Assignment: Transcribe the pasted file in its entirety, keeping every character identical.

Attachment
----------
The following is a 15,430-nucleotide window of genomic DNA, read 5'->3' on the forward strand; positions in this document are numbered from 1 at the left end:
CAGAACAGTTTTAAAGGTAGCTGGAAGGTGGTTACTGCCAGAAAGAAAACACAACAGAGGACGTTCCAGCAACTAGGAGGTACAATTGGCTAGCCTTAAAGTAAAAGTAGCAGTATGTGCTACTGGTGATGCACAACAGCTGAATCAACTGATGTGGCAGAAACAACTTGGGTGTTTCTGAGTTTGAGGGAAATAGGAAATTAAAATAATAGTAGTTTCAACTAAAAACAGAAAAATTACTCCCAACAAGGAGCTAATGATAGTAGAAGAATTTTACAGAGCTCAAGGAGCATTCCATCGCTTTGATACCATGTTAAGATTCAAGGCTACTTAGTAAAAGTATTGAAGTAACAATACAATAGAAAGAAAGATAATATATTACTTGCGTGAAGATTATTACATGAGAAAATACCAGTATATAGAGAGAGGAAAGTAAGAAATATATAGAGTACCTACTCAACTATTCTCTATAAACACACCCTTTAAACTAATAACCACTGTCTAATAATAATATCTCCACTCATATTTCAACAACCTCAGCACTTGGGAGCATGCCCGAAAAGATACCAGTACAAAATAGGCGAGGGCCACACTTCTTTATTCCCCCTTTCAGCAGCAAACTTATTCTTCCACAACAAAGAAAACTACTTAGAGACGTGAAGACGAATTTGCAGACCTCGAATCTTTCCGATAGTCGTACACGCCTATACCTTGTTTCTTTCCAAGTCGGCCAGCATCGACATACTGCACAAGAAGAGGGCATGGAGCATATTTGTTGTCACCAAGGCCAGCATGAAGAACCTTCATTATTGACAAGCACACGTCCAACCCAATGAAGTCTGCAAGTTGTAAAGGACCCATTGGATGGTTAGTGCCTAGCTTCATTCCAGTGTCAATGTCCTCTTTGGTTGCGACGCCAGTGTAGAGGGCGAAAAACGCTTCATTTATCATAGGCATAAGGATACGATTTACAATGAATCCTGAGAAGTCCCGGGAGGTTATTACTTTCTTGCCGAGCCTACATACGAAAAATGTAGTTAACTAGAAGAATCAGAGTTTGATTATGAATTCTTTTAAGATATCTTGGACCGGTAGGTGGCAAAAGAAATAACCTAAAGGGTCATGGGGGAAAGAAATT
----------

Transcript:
The following is a 15,430-nucleotide window of genomic DNA, read 5'->3' on the forward strand; positions in this document are numbered from 1 at the left end:
CAGAACAGTTTTAAAGGTAGCTGGAAGGTGGTTACTGCCAGAAAGAAAACACAACAGAGGACGTTCCAGCAACTAGGAGGTACAATTGGCTAGCCTTAAAGTAAAAGTAGCAGTATGTGCTACTGGTGATGCACAACAGCTGAATCAACTGATGTGGCAGAAACAACTTGGGTGTTTCTGAGTTTGAGGGAAATAGGAAATTAAAATAATAGTAGTTTCAACTAAAAACAGAAAAATTACTCCCAACAAGGAGCTAATGATAGTAGAAGAATTTTACAGAGCTCAAGGAGCATTCCATCGCTTTGATACCATGTTAAGATTCAAGGCTACTTAGTAAAAGTATTGAAGTAACAATACAATAGAAAGAAAGATAATATATTACTTGCGTGAAGATTATTACATGAGAAAATACCAGTATATAGAGAGAGGAAAGTAAGAAATATATAGAGTACCTACTCAACTATTCTCTATAAACACACCCTTTAAACTAATAACCACTGTCTAATAATAATATCTCCACTCATATTTCAACAACCTCAGCACTTGGGAGCATGCCCGAAAAGATACCAGTACAAAATAGGCGAGGGCCACACTTCTTTATTCCCCCTTTCAGCAGCAAACTTATTCTTCCACAACAAAGAAAACTACTTAGAGACGTGAAGACGAATTTGCAGACCTCGAATCTTTCCGATAGTCGTACACGCCTATACCTTGTTTCTTTCCAAGTCGGCCAGCATCGACATACTGCACAAGAAGAGGGCATGGAGCATATTTGTTGTCACCAAGGCCAGCATGAAGAACCTTCATTATTGACAAGCACACGTCCAACCCAATGAAGTCTGCAAGTTGTAAAGGACCCATTGGATGGTTAGTGCCTAGCTTCATTCCAGTGTCAATGTCCTCTTTGGTTGCGACGCCAGTGTAGAGGGCGAAAAACGCTTCATTTATCATAGGCATAAGGATACGATTTACAATGAATCCTGAGAAGTCCCGGGAGGTTATTACTTTCTTGCCGAGCCTACATACGAAAAATGTAGTTAACTAGAAGAATCAGAGTTTGATTATGAATTCTTTTAAGATATCTTGGACCGGTAGGTGGCAAAAGAAATAACCTAAAGGGTCATGGGGGAAAGAAATT